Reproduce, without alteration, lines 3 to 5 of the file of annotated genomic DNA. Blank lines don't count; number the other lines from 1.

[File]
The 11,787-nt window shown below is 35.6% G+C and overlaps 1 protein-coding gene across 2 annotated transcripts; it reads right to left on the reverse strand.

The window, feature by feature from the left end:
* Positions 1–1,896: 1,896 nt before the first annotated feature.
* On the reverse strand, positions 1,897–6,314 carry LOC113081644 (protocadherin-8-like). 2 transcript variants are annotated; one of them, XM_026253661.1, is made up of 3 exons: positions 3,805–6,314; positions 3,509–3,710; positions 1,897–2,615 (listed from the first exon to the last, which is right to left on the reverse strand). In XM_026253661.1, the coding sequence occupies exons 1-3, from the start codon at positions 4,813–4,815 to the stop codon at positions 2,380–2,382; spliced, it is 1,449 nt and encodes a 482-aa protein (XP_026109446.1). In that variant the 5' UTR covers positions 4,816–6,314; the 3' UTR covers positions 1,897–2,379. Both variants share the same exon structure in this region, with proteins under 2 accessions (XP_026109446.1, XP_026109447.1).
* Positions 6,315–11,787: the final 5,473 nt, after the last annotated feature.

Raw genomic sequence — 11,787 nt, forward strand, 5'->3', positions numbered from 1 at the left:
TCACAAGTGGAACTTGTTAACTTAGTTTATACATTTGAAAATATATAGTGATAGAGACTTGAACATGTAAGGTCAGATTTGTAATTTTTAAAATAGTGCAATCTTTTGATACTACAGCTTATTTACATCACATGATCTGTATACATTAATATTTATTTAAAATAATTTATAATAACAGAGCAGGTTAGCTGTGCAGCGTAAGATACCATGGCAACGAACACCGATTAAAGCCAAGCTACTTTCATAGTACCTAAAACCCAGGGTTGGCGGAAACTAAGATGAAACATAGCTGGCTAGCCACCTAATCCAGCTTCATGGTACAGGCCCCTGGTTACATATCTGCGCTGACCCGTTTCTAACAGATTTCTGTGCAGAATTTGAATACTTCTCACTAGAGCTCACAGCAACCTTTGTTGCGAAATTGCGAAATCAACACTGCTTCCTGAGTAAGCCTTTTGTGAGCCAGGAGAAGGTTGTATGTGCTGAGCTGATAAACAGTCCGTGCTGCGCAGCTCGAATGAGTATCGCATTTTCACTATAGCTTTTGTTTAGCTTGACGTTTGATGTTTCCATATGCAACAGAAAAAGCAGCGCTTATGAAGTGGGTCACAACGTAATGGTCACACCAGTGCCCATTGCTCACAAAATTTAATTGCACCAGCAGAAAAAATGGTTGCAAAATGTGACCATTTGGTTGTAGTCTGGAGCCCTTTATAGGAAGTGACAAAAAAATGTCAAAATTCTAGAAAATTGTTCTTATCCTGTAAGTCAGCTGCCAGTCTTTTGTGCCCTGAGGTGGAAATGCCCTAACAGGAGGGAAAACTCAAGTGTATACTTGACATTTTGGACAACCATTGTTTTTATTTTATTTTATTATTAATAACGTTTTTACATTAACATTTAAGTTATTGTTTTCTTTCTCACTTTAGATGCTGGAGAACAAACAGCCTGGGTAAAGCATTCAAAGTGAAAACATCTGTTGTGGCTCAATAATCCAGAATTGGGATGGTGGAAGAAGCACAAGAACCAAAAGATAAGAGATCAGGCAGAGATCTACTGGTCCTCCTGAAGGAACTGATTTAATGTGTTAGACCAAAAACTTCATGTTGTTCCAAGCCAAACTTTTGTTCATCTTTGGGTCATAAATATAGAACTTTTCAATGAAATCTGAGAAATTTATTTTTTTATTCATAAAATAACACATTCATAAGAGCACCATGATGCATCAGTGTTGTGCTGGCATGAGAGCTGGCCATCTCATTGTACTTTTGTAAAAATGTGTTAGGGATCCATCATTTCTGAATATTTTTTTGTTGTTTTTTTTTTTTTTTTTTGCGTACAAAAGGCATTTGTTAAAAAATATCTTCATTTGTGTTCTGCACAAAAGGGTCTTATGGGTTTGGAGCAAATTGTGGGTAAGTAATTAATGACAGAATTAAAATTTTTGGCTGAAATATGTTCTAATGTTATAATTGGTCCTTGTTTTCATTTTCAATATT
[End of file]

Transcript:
* Positions 1–1,896: 1,896 nt before the first annotated feature.
* On the reverse strand, positions 1,897–6,314 carry LOC113081644 (protocadherin-8-like). 2 transcript variants are annotated; one of them, XM_026253661.1, is made up of 3 exons: positions 3,805–6,314; positions 3,509–3,710; positions 1,897–2,615 (listed from the first exon to the last, which is right to left on the reverse strand). In XM_026253661.1, the coding sequence occupies exons 1-3, from the start codon at positions 4,813–4,815 to the stop codon at positions 2,380–2,382; spliced, it is 1,449 nt and encodes a 482-aa protein (XP_026109446.1). In that variant the 5' UTR covers positions 4,816–6,314; the 3' UTR covers positions 1,897–2,379. Both variants share the same exon structure in this region, with proteins under 2 accessions (XP_026109446.1, XP_026109447.1).
* Positions 6,315–11,787: the final 5,473 nt, after the last annotated feature.